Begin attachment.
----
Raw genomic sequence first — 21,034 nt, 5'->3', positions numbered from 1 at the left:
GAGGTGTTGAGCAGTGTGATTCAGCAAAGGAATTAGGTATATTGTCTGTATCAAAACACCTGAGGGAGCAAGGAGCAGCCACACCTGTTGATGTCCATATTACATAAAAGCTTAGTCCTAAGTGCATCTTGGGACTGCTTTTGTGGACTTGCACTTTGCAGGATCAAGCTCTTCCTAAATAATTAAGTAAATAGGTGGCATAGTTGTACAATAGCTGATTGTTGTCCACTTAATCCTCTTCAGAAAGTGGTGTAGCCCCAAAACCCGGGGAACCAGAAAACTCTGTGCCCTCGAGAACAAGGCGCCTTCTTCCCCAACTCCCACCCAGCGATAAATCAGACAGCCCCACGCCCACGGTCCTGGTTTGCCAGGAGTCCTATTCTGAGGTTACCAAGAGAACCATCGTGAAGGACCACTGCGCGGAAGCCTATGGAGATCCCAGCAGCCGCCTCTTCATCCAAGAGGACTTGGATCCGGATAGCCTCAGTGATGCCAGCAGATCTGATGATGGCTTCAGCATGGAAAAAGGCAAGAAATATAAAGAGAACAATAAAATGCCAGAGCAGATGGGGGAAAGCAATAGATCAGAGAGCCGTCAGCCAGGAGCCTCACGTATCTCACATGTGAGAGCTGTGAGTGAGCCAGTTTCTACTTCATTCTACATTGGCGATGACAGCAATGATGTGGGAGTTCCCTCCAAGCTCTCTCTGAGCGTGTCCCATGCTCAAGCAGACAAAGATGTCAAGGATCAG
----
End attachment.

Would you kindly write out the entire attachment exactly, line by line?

Raw genomic sequence first — 21,034 nt, 5'->3', positions numbered from 1 at the left:
GAGGTGTTGAGCAGTGTGATTCAGCAAAGGAATTAGGTATATTGTCTGTATCAAAACACCTGAGGGAGCAAGGAGCAGCCACACCTGTTGATGTCCATATTACATAAAAGCTTAGTCCTAAGTGCATCTTGGGACTGCTTTTGTGGACTTGCACTTTGCAGGATCAAGCTCTTCCTAAATAATTAAGTAAATAGGTGGCATAGTTGTACAATAGCTGATTGTTGTCCACTTAATCCTCTTCAGAAAGTGGTGTAGCCCCAAAACCCGGGGAACCAGAAAACTCTGTGCCCTCGAGAACAAGGCGCCTTCTTCCCCAACTCCCACCCAGCGATAAATCAGACAGCCCCACGCCCACGGTCCTGGTTTGCCAGGAGTCCTATTCTGAGGTTACCAAGAGAACCATCGTGAAGGACCACTGCGCGGAAGCCTATGGAGATCCCAGCAGCCGCCTCTTCATCCAAGAGGACTTGGATCCGGATAGCCTCAGTGATGCCAGCAGATCTGATGATGGCTTCAGCATGGAAAAAGGCAAGAAATATAAAGAGAACAATAAAATGCCAGAGCAGATGGGGGAAAGCAATAGATCAGAGAGCCGTCAGCCAGGAGCCTCACGTATCTCACATGTGAGAGCTGTGAGTGAGCCAGTTTCTACTTCATTCTACATTGGCGATGACAGCAATGATGTGGGAGTTCCCTCCAAGCTCTCTCTGAGCGTGTCCCATGCTCAAGCAGACAAAGATGTCAAGGATCAG